Diane Schroeder [00:20:53]:

Tell me more about that. I'm curious.

Heather Childress [00:20:56]:

So one of our mutual friends, Trish, who has also been obviously on the podcast a couple of times, we just finished this executive development institute together, and she is just a beautiful human being, as if anybody who's listening doesn't already know that. Yes, and we had a women's panel there and it is the first time in 27 years where I felt truly supported in a professional environment by other women. And that gave me a real AHA moment. Why is it that I've been doing this for 27 years? I have known plenty of other women in the fire service, but we haven't necessarily championed one another because, again, I think some people think it has to be a zero sum game. If Heather Childress succeeds, then Diane can't.

Heather Childress [00:21:40]:

And those things are not true. And I had this again moment from some introspection or reading leadership books or whatever the case may be, where I just said, you know what? That's kind of crap. I can do better than that. And I can bring women, people of color, all facets of diversity. I want that in my workplace. I'm going to actively work to get that. And that's not just diversity of skin color and gender identity, but all facets of diversity. So it's a bit of a moment where you're like, why did I get here? Why am I by myself? I can't complain that there are not other women in positions of leadership in the fire service if I haven't done my part to make that so.

Diane Schroeder [00:22:23]:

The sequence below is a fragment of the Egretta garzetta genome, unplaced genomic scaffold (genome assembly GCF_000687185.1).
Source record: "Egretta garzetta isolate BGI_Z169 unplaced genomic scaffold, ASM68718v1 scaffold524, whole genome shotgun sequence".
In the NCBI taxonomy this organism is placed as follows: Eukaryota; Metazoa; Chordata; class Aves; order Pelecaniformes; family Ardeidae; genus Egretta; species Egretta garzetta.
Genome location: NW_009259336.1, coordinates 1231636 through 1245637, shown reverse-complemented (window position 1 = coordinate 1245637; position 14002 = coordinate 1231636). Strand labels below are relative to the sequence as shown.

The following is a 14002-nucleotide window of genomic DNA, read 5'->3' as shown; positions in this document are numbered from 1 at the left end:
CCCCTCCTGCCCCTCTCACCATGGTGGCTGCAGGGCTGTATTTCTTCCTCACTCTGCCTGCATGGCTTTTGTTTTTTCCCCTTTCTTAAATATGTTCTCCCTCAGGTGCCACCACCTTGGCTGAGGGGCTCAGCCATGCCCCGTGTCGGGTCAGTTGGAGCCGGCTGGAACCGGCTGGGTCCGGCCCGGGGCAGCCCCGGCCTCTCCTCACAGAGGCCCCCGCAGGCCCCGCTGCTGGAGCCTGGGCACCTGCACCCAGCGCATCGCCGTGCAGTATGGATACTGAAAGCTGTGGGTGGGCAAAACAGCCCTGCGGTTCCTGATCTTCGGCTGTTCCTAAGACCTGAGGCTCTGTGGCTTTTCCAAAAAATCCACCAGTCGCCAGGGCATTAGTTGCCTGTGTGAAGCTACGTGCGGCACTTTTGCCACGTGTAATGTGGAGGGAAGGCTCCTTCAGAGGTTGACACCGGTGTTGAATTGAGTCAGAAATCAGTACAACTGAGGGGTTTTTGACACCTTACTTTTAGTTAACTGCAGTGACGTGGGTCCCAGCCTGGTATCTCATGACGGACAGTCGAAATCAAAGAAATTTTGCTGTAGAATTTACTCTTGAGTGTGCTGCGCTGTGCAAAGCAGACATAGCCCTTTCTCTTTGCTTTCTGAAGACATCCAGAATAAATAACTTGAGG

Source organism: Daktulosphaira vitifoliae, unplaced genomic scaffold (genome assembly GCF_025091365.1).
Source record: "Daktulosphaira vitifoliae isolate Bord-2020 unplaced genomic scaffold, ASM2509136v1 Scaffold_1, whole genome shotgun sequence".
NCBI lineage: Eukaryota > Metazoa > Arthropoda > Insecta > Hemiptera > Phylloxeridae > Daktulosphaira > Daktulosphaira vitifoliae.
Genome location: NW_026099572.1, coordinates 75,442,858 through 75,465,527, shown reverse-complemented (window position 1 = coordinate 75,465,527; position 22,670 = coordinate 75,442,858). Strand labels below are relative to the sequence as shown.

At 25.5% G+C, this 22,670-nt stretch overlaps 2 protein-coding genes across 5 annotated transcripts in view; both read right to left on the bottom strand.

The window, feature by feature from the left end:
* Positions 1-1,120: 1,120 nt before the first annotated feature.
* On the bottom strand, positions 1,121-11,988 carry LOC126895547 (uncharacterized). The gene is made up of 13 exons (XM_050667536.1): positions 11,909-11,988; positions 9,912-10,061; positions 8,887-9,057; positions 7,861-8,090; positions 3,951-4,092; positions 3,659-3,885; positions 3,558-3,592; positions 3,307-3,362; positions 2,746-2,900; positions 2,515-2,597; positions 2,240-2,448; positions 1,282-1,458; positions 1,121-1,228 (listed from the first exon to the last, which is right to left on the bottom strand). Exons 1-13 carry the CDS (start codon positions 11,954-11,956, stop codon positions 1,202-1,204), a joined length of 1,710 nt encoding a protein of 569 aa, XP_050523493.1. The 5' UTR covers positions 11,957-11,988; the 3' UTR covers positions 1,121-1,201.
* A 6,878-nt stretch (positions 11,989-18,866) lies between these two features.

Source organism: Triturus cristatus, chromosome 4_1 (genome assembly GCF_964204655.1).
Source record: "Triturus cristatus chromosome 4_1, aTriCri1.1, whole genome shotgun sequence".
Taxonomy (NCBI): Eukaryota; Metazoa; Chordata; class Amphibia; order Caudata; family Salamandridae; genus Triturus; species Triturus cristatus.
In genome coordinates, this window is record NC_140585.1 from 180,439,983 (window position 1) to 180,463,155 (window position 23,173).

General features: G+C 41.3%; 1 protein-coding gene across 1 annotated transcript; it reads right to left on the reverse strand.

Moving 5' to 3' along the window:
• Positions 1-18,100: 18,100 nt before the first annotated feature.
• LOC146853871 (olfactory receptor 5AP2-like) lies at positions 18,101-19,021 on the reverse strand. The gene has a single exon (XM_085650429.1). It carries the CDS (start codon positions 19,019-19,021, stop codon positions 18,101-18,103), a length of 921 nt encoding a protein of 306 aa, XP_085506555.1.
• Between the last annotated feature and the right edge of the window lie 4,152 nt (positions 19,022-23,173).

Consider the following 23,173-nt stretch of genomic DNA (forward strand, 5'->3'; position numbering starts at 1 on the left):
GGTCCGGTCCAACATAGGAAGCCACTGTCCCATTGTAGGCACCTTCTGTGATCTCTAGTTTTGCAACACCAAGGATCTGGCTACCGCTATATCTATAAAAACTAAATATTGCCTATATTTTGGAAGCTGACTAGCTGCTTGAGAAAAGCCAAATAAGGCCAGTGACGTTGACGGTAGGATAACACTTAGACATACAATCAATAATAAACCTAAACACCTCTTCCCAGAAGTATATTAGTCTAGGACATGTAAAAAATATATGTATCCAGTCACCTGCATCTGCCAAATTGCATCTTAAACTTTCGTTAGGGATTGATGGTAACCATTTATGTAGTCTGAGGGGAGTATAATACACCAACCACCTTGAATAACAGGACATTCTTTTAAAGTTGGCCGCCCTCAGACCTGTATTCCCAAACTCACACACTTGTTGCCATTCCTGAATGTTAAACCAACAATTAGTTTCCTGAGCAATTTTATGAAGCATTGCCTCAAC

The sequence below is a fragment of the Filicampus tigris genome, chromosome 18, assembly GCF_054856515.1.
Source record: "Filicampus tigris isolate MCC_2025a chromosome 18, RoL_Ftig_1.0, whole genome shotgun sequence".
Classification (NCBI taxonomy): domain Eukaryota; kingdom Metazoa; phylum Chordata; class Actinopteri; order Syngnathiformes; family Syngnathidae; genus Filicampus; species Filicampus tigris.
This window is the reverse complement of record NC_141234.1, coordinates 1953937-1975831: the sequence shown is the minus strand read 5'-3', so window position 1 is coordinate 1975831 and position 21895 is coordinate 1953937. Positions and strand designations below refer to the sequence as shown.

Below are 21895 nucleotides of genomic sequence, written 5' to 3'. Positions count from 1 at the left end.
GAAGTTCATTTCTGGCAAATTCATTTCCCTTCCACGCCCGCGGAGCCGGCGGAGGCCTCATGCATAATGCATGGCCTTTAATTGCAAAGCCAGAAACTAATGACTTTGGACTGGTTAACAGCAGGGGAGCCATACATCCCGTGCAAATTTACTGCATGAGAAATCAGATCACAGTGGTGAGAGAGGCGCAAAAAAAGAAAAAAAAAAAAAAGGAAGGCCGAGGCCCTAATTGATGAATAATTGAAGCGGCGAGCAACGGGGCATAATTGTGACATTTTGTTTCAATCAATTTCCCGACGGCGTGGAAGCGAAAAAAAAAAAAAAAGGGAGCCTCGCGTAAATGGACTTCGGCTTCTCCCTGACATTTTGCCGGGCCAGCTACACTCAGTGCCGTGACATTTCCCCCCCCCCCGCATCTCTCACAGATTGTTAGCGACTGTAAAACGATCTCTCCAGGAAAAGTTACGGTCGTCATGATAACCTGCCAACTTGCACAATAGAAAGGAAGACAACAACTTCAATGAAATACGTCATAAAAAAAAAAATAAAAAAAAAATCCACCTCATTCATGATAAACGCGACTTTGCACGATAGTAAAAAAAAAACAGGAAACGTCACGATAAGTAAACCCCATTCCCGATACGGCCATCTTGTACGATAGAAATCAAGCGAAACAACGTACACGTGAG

Yes. Goodness gracious. That is well said. I think that it's this scarcity mindset, and I believe part of it is because the generation of women before us. My parents did the best they could with the tools that they had to be a parent of raising kids in the think that the women that came before us in the fire service did the absolute best they could with the tools that they had and breaking down barriers and holding doors open. I also agree that it's a scarcity mindset out of fear of if there is two seats at the table that are for women, then there's only two seats. And I always say we need a bigger table, we need more seats, we need why is that? And for a long time it was never questioned. It was just like oh look, we have the token whatever on the executive leadership team. And now as we see this beautiful transition in the fire service from the lower ranks of they don't look at life that way. This new generation is such a gift and I love that you want to help bring other people up.

Heather Childress [00:23:38]:

I'm amazingly proud that two of my good friends just got sworn in as fire chiefs in their own departments from that same executive development institute last week on successive days. Yes, your friends are badasses and mine are too. Now we share a community. Our friend Jan Raider. Hello. Complete badass. Absolutely. But super excited for my friends. And those were moments when I was just purely happy for someone else and I was all fan girling on the internet watching them get sworn in. It's amazing.

Diane Schroeder [00:24:10]:

It is. And it doesn't change who you are. In fact, all boats rise and it reminds me of the three most beautiful words you have ever said to me and I will never forget it.

Heather Childress [00:24:24]:

Oh, I know what it is.

Diane Schroeder [00:24:25]:

When you told me just remember, talent has options.

Heather Childress [00:24:29]:


Diane Schroeder [00:24:30]:

And that was a huge AHA moment in my life professionally, personally, and it totally ties into where you're at and that remember, talent has options. And I use it, I share it because it's true. And I think sometimes we get so in our own way that we don't think that.